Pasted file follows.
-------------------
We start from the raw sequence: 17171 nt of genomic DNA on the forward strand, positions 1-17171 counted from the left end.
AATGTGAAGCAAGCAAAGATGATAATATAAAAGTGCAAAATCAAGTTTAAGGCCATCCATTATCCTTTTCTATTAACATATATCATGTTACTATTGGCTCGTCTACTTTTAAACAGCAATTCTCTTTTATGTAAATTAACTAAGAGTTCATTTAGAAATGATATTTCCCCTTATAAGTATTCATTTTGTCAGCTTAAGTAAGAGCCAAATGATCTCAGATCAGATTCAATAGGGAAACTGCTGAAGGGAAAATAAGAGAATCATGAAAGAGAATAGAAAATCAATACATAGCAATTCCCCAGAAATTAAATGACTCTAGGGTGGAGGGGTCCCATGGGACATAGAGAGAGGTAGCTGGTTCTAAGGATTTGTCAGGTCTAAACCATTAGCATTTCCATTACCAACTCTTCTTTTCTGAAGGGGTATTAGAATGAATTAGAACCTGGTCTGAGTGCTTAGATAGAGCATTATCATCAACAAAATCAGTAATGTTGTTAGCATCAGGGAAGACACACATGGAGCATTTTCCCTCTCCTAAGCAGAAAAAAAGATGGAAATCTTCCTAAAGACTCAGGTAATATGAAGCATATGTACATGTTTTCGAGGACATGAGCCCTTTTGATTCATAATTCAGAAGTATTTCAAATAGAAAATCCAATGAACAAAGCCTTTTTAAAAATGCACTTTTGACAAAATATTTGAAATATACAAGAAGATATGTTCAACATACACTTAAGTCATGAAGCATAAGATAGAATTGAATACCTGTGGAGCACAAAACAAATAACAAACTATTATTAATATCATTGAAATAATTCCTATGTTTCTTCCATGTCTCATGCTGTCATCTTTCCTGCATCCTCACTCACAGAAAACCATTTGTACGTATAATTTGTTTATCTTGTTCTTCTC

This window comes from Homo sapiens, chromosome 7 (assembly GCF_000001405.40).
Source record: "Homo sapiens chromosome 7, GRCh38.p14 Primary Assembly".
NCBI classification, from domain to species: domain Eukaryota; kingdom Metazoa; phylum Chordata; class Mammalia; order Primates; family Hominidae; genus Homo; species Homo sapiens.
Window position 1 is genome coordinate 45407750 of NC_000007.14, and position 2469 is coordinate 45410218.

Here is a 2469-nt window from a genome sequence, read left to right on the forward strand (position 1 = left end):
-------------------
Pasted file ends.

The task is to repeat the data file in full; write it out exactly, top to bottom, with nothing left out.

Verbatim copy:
We start from the raw sequence: 17171 nt of genomic DNA on the forward strand, positions 1-17171 counted from the left end.
AATGTGAAGCAAGCAAAGATGATAATATAAAAGTGCAAAATCAAGTTTAAGGCCATCCATTATCCTTTTCTATTAACATATATCATGTTACTATTGGCTCGTCTACTTTTAAACAGCAATTCTCTTTTATGTAAATTAACTAAGAGTTCATTTAGAAATGATATTTCCCCTTATAAGTATTCATTTTGTCAGCTTAAGTAAGAGCCAAATGATCTCAGATCAGATTCAATAGGGAAACTGCTGAAGGGAAAATAAGAGAATCATGAAAGAGAATAGAAAATCAATACATAGCAATTCCCCAGAAATTAAATGACTCTAGGGTGGAGGGGTCCCATGGGACATAGAGAGAGGTAGCTGGTTCTAAGGATTTGTCAGGTCTAAACCATTAGCATTTCCATTACCAACTCTTCTTTTCTGAAGGGGTATTAGAATGAATTAGAACCTGGTCTGAGTGCTTAGATAGAGCATTATCATCAACAAAATCAGTAATGTTGTTAGCATCAGGGAAGACACACATGGAGCATTTTCCCTCTCCTAAGCAGAAAAAAAGATGGAAATCTTCCTAAAGACTCAGGTAATATGAAGCATATGTACATGTTTTCGAGGACATGAGCCCTTTTGATTCATAATTCAGAAGTATTTCAAATAGAAAATCCAATGAACAAAGCCTTTTTAAAAATGCACTTTTGACAAAATATTTGAAATATACAAGAAGATATGTTCAACATACACTTAAGTCATGAAGCATAAGATAGAATTGAATACCTGTGGAGCACAAAACAAATAACAAACTATTATTAATATCATTGAAATAATTCCTATGTTTCTTCCATGTCTCATGCTGTCATCTTTCCTGCATCCTCACTCACAGAAAACCATTTGTACGTATAATTTGTTTATCTTGTTCTTCTC

This window comes from Homo sapiens, chromosome 7 (assembly GCF_000001405.40).
Source record: "Homo sapiens chromosome 7, GRCh38.p14 Primary Assembly".
NCBI classification, from domain to species: domain Eukaryota; kingdom Metazoa; phylum Chordata; class Mammalia; order Primates; family Hominidae; genus Homo; species Homo sapiens.
Window position 1 is genome coordinate 45407750 of NC_000007.14, and position 2469 is coordinate 45410218.

Here is a 2469-nt window from a genome sequence, read left to right on the forward strand (position 1 = left end):